Only Lovers Left Alive

All dressed up and no place to go.

For those who can’t get enough vampire movies (you know who you are), the prospect of seeing Tilda Swinton and Tom Hiddleston as undead lovers under the direction of filmmaker Jim Jarmusch is almost too good to be true — the reigning queen of pallor and one of England’s top costumed villains playacting in bloodsucker neverland for the maker of Dead Man.

But, as in most pipe dreams, there are a few stumbling blocks in Jarmusch’s high-concept Only Lovers Left Alive. Eve (Swinton) resides in contemporary Tangier, Morocco, in an Arabian Nights fantasy flat decked out with multitudes of pillows and little vials of disease-free blood (no one goes around biting necks anymore — too unsanitary). When she goes out, Eve throws on a creamy-white djellaba, to match her milky-white skin, and floats through the medina to the Café Mille et Une Nuits for a refill from her old, old friend Christopher “Kit” Marlowe (John Hurt). You may remember Kit as the 16th-century Elizabethan playwright and poet who wrote Doctor Faustus. Seems he made his own particular deal with the devil, and now he and the saturnine Eve take in the Maghrebi nightlife from a careful distance, killing time, “living” off the fat of the land.

Meanwhile in Detroit, Eve’s on-again, off-again nosferatu boyfriend Adam (Hiddleston) is holed up in an old house surrounded by that city’s notorious empty fields, listening to antique vinyl LPs while plinking on his collection of vintage guitars. Adam has a Renfield named Ian (Anton Yelchin), a local gofer who brings him collectible records and rare instruments. When Adam needs fresh plasma he visits crazed Dr. Watson (Jeffrey Wright) in a hospital lab, and pays cash. We never really learn exactly where Adam and Eve get their money, but it’s always there. Eve misses Adam, so she takes an airline flight (at night, of course) to Detroit for a visit. The pair quarrels — perhaps because of the irritating presence of Eve’s bratty sister Ava (Mia Wasikowska, in a change of pace) — and Adam and Eve decide to return to Tangier together. There, they’re faced with a blood shortage. They deal with it. That’s the entire story line. Nothing else really happens.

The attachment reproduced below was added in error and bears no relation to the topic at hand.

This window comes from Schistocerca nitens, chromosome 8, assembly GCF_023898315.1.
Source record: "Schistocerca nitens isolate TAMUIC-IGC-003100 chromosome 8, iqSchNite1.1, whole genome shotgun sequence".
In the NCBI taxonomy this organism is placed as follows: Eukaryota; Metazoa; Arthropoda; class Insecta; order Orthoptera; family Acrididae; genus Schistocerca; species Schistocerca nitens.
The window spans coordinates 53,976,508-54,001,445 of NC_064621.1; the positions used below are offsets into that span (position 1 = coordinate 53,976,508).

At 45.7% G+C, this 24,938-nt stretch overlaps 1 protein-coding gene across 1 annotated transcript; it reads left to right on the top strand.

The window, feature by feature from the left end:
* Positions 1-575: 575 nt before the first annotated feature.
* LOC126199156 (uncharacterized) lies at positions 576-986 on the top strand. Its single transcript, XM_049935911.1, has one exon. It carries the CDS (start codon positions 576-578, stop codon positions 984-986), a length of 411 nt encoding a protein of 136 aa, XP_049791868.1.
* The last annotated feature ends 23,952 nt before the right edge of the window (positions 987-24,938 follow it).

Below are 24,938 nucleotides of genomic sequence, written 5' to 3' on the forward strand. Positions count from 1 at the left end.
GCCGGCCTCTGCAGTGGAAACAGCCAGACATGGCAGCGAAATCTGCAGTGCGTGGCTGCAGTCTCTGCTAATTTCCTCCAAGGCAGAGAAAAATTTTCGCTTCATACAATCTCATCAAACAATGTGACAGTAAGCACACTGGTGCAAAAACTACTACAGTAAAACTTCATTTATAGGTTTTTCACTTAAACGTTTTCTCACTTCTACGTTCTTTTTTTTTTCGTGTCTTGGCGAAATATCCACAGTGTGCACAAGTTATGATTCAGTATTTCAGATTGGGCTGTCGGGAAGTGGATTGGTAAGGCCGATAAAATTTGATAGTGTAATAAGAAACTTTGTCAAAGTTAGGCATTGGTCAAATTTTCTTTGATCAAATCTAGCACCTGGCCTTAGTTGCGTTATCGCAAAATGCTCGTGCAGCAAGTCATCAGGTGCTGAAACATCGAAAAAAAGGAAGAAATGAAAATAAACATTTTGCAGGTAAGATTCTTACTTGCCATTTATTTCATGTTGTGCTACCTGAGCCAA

It’s true that the Twilight series has temporarily ruined one of the movies’ most enjoyable genres, but Jarmusch can’t really blame Kristen Stewart for the inertia of this bloodless scenario. Swinton and Hiddleston do a fine job posing amid the meticulously assembled props. Adam’s Wall of Fame (Edgar Allan Poe, Joe Strummer, Buster Keaton, Thelonious Monk, et al) could serve as any Baby Boomer hipster’s pantheon, but icons alone are not enough. Characters, even pale, anemic ones, need something to do. Some critics have viewed Adam and Eve as stand-ins for drug addicts in junkie limbo. But Jarmusch evidently thought posing itself would suffice. It does — for about half of the 123 minutes.

The maker of Mystery Train and Down by Law knows how to create a mood of amiable neglect. The cosmopolitan couple’s badinage (she knew Shelley and Byron, and reads Cervantes for pleasure) qualifies as one of the season’s wittiest exchanges of dialogue, and if they somehow don’t get around to transforming themselves into bats or wolves we can forgive them. The Hammer Films-style titles are wonderful. Near the end of the film there’s a seductive performance by singer Yasmine Hamdan in a cafe, and Jozef Van Wissem’s music score aptly fits the mold. Jarmusch reportedly stripped the film of narrative incident on purpose, relying instead on the metaphorical meaning of his characters to carry them through. It doesn’t, and that’s frustrating. But what a setting.


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